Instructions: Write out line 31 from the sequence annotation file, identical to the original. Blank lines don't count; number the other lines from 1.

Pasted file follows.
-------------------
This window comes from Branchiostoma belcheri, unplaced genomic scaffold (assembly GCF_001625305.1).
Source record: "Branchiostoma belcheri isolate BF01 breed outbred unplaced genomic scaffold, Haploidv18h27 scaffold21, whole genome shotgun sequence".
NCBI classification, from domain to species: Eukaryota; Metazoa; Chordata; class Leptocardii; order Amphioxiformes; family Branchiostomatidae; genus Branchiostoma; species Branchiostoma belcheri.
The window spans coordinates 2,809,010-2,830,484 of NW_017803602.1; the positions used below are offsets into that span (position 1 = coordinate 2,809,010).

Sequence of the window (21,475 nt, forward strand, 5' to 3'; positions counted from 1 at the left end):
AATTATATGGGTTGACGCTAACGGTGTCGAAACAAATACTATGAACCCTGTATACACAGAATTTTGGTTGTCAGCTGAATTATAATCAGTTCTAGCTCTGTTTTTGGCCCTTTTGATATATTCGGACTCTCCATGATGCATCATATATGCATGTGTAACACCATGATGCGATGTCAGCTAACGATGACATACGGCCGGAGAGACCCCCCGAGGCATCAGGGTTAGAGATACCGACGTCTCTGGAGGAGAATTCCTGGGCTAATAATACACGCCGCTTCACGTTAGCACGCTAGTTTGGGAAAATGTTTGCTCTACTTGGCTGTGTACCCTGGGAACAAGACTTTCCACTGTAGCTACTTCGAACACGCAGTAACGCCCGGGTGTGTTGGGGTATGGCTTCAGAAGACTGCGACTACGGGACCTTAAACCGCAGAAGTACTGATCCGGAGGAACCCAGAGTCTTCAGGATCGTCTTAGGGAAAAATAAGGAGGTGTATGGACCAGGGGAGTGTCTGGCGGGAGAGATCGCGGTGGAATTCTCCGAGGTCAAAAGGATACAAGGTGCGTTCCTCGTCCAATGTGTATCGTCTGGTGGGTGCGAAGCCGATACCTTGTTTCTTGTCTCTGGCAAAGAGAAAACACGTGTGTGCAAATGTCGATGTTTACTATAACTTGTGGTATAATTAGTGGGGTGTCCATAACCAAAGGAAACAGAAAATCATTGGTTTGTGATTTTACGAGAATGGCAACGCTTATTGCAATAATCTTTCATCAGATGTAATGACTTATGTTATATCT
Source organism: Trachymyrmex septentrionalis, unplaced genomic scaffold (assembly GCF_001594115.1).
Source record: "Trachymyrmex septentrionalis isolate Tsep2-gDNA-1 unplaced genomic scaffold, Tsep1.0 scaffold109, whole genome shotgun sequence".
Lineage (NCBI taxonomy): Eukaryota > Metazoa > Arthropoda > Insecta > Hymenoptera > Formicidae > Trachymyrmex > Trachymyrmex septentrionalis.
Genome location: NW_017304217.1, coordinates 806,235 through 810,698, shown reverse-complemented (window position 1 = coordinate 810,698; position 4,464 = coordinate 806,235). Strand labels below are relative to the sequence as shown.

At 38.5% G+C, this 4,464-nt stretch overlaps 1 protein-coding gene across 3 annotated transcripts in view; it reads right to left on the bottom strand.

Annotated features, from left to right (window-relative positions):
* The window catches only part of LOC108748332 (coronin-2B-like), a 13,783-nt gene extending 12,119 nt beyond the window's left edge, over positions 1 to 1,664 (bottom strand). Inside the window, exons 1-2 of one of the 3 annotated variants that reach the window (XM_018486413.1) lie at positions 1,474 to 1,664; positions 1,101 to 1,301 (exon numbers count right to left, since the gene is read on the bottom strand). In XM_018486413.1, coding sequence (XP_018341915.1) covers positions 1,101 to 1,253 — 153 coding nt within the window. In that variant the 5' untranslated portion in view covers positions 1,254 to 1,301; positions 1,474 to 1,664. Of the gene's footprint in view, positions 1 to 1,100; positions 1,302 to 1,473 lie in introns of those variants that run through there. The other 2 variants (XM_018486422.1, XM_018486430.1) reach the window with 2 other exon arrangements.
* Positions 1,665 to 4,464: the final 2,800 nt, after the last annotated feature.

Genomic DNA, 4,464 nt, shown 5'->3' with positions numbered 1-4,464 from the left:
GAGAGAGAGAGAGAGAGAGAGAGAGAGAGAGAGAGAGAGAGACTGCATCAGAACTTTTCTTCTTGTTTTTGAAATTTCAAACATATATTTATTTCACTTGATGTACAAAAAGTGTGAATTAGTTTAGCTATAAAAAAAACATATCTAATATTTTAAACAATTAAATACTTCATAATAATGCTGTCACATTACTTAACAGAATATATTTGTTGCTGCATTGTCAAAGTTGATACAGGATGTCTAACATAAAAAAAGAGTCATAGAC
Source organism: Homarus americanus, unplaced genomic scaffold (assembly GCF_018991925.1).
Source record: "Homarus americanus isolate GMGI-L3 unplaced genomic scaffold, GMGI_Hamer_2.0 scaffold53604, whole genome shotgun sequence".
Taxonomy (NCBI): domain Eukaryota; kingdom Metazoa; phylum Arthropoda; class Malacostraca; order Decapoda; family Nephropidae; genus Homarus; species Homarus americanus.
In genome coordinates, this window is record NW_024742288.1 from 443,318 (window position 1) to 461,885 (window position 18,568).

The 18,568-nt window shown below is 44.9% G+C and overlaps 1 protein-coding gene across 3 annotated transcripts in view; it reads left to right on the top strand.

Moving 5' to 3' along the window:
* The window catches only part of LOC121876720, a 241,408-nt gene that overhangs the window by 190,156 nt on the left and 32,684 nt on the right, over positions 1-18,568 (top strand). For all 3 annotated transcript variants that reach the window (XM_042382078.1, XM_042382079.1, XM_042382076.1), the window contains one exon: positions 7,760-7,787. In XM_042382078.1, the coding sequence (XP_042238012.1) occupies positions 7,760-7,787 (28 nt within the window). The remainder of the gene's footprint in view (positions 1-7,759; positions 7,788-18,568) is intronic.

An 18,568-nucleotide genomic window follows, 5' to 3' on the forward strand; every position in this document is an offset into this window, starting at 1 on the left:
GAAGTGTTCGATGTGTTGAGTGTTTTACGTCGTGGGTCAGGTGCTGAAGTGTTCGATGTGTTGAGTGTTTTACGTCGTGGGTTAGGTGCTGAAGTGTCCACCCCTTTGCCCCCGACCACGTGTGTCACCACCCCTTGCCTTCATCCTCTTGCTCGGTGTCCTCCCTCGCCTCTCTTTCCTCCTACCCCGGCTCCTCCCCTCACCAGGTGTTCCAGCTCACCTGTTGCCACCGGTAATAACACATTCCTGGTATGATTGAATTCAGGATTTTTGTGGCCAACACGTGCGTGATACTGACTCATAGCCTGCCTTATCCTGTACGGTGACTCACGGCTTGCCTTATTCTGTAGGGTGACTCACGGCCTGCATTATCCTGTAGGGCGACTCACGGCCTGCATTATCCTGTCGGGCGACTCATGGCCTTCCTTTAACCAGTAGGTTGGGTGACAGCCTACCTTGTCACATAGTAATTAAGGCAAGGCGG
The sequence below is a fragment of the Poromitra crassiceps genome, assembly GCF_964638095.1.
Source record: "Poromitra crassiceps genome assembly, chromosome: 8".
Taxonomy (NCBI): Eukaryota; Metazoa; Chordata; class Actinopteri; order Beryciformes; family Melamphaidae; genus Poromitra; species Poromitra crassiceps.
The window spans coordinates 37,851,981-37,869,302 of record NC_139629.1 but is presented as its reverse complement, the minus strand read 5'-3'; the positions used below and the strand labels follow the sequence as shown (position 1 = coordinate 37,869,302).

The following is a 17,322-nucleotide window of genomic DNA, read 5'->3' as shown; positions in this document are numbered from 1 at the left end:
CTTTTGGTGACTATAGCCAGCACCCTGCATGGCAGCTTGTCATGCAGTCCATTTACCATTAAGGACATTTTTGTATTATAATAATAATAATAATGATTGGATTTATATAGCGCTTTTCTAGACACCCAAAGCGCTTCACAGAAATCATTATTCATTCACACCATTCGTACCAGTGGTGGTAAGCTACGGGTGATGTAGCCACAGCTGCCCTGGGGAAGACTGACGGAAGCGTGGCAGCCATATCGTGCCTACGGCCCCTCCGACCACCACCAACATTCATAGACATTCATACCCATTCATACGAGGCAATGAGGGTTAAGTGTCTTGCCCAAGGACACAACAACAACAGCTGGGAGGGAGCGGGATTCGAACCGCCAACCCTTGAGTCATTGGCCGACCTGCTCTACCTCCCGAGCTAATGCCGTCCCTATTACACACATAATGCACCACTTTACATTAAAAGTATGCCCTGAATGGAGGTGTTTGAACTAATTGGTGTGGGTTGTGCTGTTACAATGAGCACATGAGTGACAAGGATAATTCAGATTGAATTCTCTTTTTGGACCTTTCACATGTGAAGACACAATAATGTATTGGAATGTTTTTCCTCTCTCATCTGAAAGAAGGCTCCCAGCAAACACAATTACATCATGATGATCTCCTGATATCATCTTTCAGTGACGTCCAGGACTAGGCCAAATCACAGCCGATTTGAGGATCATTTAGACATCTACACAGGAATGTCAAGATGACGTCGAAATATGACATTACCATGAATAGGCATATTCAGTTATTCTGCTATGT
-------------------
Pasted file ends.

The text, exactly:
CTTTTGGTGACTATAGCCAGCACCCTGCATGGCAGCTTGTCATGCAGTCCATTTACCATTAAGGACATTTTTGTATTATAATAATAATAATAATGATTGGATTTATATAGCGCTTTTCTAGACACCCAAAGCGCTTCACAGAAATCATTATTCATTCACACCATTCGTACCAGTGGTGGTAAGCTACGGGTGATGTAGCCACAGCTGCCCTGGGGAAGACTGACGGAAGCGTGGCAGCCATATCGTGCCTACGGCCCCTCCGACCACCACCAACATTCATAGACATTCATACCCATTCATACGAGGCAATGAGGGTTAAGTGTCTTGCCCAAGGACACAACAACAACAGCTGGGAGGGAGCGGGATTCGAACCGCCAACCCTTGAGTCATTGGCCGACCTGCTCTACCTCCCGAGCTAATGCCGTCCCTATTACACACATAATGCACCACTTTACATTAAAAGTATGCCCTGAATGGAGGTGTTTGAACTAATTGGTGTGGGTTGTGCTGTTACAATGAGCACATGAGTGACAAGGATAATTCAGATTGAATTCTCTTTTTGGACCTTTCACATGTGAAGACACAATAATGTATTGGAATGTTTTTCCTCTCTCATCTGAAAGAAGGCTCCCAGCAAACACAATTACATCATGATGATCTCCTGATATCATCTTTCAGTGACGTCCAGGACTAGGCCAAATCACAGCCGATTTGAGGATCATTTAGACATCTACACAGGAATGTCAAGATGACGTCGAAATATGACATTACCATGAATAGGCATATTCAGTTATTCTGCTATGT